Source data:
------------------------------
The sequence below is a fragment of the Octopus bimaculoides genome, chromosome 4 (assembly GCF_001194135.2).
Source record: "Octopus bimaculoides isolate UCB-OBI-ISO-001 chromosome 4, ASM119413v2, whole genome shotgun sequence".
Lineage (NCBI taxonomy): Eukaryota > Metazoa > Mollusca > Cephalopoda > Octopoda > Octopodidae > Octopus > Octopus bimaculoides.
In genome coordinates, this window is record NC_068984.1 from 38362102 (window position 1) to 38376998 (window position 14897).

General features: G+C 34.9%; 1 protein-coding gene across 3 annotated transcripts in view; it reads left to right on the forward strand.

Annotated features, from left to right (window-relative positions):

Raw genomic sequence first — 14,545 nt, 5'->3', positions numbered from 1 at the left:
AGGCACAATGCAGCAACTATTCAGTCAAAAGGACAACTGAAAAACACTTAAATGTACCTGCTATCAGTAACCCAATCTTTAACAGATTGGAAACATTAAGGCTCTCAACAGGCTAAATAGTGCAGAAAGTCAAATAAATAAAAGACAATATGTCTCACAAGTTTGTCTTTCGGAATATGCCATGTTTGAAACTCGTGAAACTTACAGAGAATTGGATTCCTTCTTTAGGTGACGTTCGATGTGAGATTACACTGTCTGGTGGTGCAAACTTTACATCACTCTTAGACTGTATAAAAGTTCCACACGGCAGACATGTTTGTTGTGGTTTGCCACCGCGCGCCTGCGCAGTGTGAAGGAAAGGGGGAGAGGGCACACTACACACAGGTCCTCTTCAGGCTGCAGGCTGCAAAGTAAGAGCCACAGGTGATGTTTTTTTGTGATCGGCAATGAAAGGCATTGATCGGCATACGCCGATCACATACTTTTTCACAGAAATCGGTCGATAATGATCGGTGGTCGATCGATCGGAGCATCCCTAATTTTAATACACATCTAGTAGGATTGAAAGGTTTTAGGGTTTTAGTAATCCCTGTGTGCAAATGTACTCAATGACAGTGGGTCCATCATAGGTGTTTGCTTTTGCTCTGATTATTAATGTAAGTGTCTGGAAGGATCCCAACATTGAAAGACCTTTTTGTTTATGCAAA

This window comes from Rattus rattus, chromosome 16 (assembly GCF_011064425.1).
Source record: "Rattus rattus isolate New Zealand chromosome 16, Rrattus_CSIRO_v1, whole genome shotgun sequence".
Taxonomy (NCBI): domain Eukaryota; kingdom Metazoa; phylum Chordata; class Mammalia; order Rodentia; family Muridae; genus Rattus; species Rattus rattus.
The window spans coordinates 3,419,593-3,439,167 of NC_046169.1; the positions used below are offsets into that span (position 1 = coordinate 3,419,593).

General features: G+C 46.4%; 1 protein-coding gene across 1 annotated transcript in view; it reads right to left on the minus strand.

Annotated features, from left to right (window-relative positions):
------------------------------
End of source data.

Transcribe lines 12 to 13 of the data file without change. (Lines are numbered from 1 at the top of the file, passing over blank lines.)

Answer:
The window spans coordinates 3,419,593-3,439,167 of NC_046169.1; the positions used below are offsets into that span (position 1 = coordinate 3,419,593).

General features: G+C 46.4%; 1 protein-coding gene across 1 annotated transcript in view; it reads right to left on the minus strand.